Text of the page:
FIFO workers could get more jobs in uranium mining

Uranium mining ban in NSW set to be lifted

The Berejiklian government is set to end a 34-year ban on uranium mining in New South Wales with a new bill expected to be tabled in parliament in the near future.

One Nation’s Mark Latham began the process by tabling a nuclear power bill in the upper house this week and it was expected the LNP State Government would support the bill. Instead, the LNP Cabinet is expected to table its own bill.

Uranium mining has been banned in New South Wales since the Uranium Mining and Nuclear Facilities (Prohibitions) Act 1986 (NSW) was introduced. This continued until 2012 when the Mining Legislation Amendment (Uranium Exploration) Bill 2012 was introduced, allowing for uranium exploration was permitted again.

Now fresh legislation is expected that could potentially revive the uranium mining industry and allow NSW to export uranium to countries that produce nuclear power.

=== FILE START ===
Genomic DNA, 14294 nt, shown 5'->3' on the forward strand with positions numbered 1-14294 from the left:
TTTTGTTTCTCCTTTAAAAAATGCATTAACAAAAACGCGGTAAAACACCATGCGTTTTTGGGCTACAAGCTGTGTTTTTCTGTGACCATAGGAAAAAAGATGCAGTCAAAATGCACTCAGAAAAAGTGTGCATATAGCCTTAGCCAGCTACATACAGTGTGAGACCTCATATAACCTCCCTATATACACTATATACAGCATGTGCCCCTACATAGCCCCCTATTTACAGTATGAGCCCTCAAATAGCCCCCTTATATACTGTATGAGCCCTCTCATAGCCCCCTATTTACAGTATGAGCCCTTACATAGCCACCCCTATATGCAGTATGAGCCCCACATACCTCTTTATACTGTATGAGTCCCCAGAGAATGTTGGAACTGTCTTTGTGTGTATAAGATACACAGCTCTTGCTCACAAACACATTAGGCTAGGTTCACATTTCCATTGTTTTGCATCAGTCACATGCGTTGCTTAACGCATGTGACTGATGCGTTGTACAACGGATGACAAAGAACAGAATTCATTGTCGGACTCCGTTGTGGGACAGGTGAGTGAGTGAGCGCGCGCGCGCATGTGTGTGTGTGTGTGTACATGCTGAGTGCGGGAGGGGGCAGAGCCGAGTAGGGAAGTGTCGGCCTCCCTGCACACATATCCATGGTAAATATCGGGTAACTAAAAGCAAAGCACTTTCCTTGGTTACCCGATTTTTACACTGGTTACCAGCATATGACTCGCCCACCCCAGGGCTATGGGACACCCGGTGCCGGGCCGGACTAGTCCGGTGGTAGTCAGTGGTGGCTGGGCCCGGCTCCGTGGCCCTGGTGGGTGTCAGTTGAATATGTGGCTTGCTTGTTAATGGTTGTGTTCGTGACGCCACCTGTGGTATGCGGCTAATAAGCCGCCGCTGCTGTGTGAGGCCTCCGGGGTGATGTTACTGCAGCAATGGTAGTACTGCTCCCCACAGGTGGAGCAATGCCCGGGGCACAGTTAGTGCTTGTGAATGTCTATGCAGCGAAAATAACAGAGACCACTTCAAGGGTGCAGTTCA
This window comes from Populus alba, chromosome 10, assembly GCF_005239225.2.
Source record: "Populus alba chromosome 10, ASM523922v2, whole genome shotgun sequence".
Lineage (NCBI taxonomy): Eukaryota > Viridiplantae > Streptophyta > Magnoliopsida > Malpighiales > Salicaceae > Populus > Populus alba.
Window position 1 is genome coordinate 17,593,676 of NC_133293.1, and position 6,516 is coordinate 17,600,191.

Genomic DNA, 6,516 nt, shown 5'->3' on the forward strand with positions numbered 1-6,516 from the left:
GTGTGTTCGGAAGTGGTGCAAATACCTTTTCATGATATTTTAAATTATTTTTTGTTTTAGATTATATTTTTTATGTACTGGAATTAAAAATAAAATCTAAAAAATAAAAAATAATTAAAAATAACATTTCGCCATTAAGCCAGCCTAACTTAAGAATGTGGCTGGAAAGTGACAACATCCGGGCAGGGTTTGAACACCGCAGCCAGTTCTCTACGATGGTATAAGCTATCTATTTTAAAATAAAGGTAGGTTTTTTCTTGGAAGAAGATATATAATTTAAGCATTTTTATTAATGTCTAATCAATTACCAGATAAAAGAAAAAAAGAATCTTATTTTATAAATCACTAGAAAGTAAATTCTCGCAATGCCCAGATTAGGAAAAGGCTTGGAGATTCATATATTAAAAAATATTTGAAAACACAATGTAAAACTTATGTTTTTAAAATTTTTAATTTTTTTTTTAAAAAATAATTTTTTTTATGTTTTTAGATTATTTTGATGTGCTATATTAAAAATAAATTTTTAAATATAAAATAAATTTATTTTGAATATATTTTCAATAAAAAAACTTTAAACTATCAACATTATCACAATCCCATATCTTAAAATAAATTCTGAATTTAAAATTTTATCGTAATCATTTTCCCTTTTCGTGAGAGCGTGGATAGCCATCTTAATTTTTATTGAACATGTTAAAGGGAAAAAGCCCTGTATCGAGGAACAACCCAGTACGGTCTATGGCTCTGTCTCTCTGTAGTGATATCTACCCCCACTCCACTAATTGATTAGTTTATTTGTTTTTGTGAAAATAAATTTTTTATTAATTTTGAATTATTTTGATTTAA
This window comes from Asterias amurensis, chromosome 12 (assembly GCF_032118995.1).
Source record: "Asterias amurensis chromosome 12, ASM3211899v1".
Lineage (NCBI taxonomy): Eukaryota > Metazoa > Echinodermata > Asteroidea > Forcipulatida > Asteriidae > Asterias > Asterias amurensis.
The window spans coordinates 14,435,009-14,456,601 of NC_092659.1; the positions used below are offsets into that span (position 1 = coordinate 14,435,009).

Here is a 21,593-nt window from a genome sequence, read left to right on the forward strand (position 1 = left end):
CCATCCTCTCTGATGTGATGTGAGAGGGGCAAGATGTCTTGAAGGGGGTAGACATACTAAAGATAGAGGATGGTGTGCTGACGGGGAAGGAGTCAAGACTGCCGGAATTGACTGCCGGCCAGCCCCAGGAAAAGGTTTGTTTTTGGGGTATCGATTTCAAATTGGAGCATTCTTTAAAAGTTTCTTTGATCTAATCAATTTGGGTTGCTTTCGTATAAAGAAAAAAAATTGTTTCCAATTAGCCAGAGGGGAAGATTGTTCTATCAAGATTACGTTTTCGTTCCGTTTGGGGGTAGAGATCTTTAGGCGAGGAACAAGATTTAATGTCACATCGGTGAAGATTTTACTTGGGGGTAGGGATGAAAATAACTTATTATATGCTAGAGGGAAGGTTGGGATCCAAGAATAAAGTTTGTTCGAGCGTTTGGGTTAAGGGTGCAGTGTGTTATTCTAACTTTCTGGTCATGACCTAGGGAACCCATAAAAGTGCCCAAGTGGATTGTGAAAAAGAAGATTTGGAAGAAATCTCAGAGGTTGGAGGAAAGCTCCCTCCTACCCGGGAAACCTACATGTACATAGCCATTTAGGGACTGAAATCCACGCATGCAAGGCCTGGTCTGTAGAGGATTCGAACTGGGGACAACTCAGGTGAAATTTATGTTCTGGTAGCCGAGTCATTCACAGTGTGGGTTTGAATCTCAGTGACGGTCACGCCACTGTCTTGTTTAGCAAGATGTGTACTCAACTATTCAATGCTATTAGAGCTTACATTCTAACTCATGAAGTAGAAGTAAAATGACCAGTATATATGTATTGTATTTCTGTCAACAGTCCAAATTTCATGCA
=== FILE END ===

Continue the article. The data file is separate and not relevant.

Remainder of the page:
There are large known deposits of uranium in NSW including in the Dubbo and Broken Hill regions, but any new legislation, exploration and ultimately mining might be held up by the current global price of uranium.

It has slowly been recovering since the Fukushima Daiichi nuclear disaster in Japan which saw a tsunami critically damage a Nuclear Power Plant in Ōkuma, Fukushima.


What would uranium mining mean for FIFO workers?

Cameco’s Kintyre project in Western Australia is a prime example of the benefits of re-opening uranium mining in Australia.

It has been given conditional approval to proceed and will include a uranium mine and associated treatment facilities as well as 450 jobs – at least half of which will be made up of FIFO positions.

Re-opening the uranium mining industry across the country is providing assurances to many FIFO workers who are unsure what the future holds because of the current COVID-19 global pandemic.

Global mining consultancy service Mining International founder Rob Tyson is optimistic, saying while many industries will see large volumes of jobs lost, the mining industry is “holding its own”.

“For example, gold mining is going to increase, and maybe copper,” he said.

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